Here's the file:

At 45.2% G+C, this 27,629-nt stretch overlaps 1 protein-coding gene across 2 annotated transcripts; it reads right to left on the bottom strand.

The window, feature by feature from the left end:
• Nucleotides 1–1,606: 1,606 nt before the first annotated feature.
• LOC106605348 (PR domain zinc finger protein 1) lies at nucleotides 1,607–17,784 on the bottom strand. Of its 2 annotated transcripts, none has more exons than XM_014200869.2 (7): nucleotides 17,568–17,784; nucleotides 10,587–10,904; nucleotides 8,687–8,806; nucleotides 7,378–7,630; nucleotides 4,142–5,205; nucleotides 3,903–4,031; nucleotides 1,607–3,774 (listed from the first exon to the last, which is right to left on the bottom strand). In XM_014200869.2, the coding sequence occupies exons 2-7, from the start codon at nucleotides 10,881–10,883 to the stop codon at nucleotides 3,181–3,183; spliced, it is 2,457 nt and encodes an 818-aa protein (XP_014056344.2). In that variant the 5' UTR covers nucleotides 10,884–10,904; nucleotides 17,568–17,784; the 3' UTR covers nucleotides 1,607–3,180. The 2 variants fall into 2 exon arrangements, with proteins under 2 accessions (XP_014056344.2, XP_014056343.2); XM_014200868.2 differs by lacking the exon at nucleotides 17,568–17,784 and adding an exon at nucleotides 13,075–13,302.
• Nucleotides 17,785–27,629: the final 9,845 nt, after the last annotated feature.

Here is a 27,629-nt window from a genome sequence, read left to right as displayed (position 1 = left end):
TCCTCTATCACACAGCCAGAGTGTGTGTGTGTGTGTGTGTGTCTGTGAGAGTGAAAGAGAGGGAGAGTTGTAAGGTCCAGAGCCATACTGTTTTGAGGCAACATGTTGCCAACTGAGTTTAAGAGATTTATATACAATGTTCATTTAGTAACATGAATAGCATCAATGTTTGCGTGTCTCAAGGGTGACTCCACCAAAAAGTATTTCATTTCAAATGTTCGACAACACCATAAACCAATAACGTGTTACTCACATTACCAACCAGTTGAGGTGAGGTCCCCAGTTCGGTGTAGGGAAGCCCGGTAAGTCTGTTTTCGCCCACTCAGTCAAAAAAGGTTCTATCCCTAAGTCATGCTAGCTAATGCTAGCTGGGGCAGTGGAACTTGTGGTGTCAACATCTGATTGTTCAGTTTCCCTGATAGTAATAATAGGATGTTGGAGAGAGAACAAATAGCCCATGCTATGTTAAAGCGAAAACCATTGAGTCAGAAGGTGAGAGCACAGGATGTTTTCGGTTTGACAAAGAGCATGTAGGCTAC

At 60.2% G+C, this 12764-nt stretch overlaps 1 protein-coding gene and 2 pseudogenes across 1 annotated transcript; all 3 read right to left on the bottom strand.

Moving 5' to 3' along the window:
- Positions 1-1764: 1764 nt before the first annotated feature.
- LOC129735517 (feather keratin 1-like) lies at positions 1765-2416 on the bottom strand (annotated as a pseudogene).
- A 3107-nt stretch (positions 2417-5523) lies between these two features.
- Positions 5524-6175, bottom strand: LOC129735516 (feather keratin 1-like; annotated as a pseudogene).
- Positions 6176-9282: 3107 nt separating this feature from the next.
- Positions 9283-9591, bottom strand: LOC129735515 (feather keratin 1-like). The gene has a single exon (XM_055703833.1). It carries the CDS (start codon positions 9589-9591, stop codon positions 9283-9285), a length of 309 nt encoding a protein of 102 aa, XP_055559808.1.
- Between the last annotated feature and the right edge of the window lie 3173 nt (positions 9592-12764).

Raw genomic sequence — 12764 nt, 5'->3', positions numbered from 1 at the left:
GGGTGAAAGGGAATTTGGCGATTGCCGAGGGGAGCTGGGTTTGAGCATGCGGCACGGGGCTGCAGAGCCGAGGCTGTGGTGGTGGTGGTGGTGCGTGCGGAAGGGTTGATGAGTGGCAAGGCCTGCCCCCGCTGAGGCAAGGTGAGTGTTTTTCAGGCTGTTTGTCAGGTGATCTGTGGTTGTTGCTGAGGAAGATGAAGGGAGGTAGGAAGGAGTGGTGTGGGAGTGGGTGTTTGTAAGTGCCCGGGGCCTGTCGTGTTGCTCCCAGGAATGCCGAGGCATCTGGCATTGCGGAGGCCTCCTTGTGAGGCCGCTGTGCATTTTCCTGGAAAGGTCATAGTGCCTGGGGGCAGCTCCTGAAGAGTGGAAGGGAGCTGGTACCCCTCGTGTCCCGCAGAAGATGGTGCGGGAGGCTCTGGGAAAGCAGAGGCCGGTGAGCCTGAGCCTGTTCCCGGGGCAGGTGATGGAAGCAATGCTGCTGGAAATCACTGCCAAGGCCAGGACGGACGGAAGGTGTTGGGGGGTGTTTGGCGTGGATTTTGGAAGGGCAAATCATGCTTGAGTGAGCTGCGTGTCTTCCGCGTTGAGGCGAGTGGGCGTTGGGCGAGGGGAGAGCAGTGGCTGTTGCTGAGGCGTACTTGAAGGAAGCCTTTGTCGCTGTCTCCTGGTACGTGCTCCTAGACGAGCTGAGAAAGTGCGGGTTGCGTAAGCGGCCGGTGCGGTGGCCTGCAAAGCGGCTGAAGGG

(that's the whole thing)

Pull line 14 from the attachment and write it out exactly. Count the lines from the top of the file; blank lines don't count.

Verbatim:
- Positions 6176-9282: 3107 nt separating this feature from the next.